One last point I'd like to make is that narrowing the clue space hurts weaker teams. However badly you might have gotten pummeled by Matt Weiner at PARFAIT, I'm pretty sure that on easier questions you would have been pummeled even worse because Matt already knows all the easy clues. Seriously, assuming the question is pyramidal and coherently written and the only difference is the relative difficulty of the clues, you will be beaten by dinosaurs even worse than you get beaten now. Not that long ago, I played Illinois Open 2003 in practice, a packet set that used to be considered hard by those standards, and at one point I probably answered 5 or 6 questions in a row off the first or second clue. I'm not posting that to say how awesome I am, but to point out that anyone who's been around for some time will have heard those clues and new players will be at an even greater disadvantage when playing against dinosaurs if the clue space is kept smaller.
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Postby Matt Weiner » Sat Dec 30, 2006 4:26 pm

Ray wrote:One trend I've noticed is that people will write a tossup on a reasonably accessible thing but pack it full of incredibly obscure clues until the giveaway and think that this is good because it challenges good players while remaining gettable for perpetual n00bs like myself. The result is that second-to-last clues today are harder than leadins were 5-10 years ago.


This is called a "bad question" and does not reflect the stated philosophy of anyone that I know of.
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Postby Birdofredum Sawin » Sat Dec 30, 2006 6:18 pm

Matt Weiner wrote:
Ray wrote:One trend I've noticed is that people will write a tossup on a reasonably accessible thing but pack it full of incredibly obscure clues until the giveaway and think that this is good because it challenges good players while remaining gettable for perpetual n00bs like myself. The result is that second-to-last clues today are harder than leadins were 5-10 years ago.


This is called a "bad question" and does not reflect the stated philosophy of anyone that I know of.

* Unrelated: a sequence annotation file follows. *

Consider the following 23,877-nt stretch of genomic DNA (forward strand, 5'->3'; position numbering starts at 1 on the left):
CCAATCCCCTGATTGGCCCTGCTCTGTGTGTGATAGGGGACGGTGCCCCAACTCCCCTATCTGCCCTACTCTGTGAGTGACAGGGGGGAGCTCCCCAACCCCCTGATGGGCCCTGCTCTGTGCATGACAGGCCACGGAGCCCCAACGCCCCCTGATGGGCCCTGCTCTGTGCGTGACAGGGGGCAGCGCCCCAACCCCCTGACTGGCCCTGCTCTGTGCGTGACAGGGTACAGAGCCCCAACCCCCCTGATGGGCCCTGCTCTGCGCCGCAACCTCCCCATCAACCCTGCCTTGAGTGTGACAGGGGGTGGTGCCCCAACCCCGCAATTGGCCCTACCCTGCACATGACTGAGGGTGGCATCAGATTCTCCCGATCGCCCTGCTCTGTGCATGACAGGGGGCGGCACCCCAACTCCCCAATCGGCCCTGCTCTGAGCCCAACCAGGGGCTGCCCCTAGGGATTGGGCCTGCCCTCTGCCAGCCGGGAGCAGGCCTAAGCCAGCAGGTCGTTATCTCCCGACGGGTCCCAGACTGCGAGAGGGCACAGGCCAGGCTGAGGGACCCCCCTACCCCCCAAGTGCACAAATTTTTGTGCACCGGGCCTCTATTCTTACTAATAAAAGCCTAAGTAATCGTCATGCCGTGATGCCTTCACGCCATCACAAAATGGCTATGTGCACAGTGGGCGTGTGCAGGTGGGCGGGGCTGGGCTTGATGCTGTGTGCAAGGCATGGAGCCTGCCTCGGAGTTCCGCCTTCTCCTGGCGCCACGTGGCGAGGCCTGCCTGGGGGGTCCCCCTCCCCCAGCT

You do know of Ryan Westbrook, right?
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Postby vig180 » Sat Dec 30, 2006 6:54 pm

Like theMoMa, I played on absolutely terrible HS questions (AUK-style). Thus the only QB I knew was stuff I could find in the Stanford and ACF archives, which definitely helped prepare me for the transition. Still, it took me all of last year on playing NAQT DII questions before I finally felt like I grasped the basic canon. I greatly appreciated the chance to adjust before being thrown into the tougher questions and competition.

NAQT attracted (by my count) 169 college teams to sectionals last year (not counting the CC sectionals). ACF had 79. Though the numbers appear to be down from recent years, they show that neither format is on its way out by any means. Since nobody except the players at any given school has control over whether or not that school will go to a given tournament, the best the community can do is invite teams to tournaments, help teams who want help in becoming better teams, and have well-run tournaments that can appeal to all levels of experience. I was pleased at this year's ACF Fall in the Southeast to see teams like Tulane, Alabama and UL-Lafayette who seem to be relatively new to the circuit. While it's not exactly exponential growth, getting new schools involved is always a good sign and that's what having some easier tournaments can help do.

"What we need to do is find some way to keep these casual players showing up at good tournaments so those tournaments stay viable, and not fret over the rate of good players emerging. "
That's what the SCT and ACF Fall function as- tournaments that can appeal to casual players yet still attract top teams and players. The demise of either one would be a grievous blow to younger teams and players.

One of the problems with keeping players interested is that the difficulty jump from ACF Fall to anything beyond is rather large- indeed, the EFT, which was billed as slightly above ACF Fall, seemed more along the lines of Regionals packets that I've read. These tougher tournaments also tend to attract smaller, better fields, which can be disconcerting to any non-circuit teams that happen to wander in. Certainly teams should try to build up experience and knowledge to compete in them, but as was said earlier
"College quiz bowl is held up not only by a few elites, but also by a vast supporting cast of capable players."
Having some easier and some more difficult tournaments just seems like a good compromise that will keep these players interested.

"Some late-fall and early-spring tournaments should swing a little farther toward regionals, as otherwise there's a big jump to regionals from the difficulty newer players are used to."
Unless you establish a separate division for these newer teams, they're not only going to get destroyed by the competition but also not get many questions. Having slightly easier questions at least lets them feel like they have a chance on every question and lets them enjoy playing. Of course, this should not be a crutch that should continue indefinitely, but I think there should be a way to make the transition to tournaments of higher difficulty easier on newer players and teams.

Hopefully NAQT will continue to co-exist alongside ACF as two different alternatives for novice and experienced players alike. While I have little knowledge other than what I read here of the state at the top of NAQT or ACF, from the bottom they seem to be working rather well.
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Postby your mom » Sat Dec 30, 2006 7:18 pm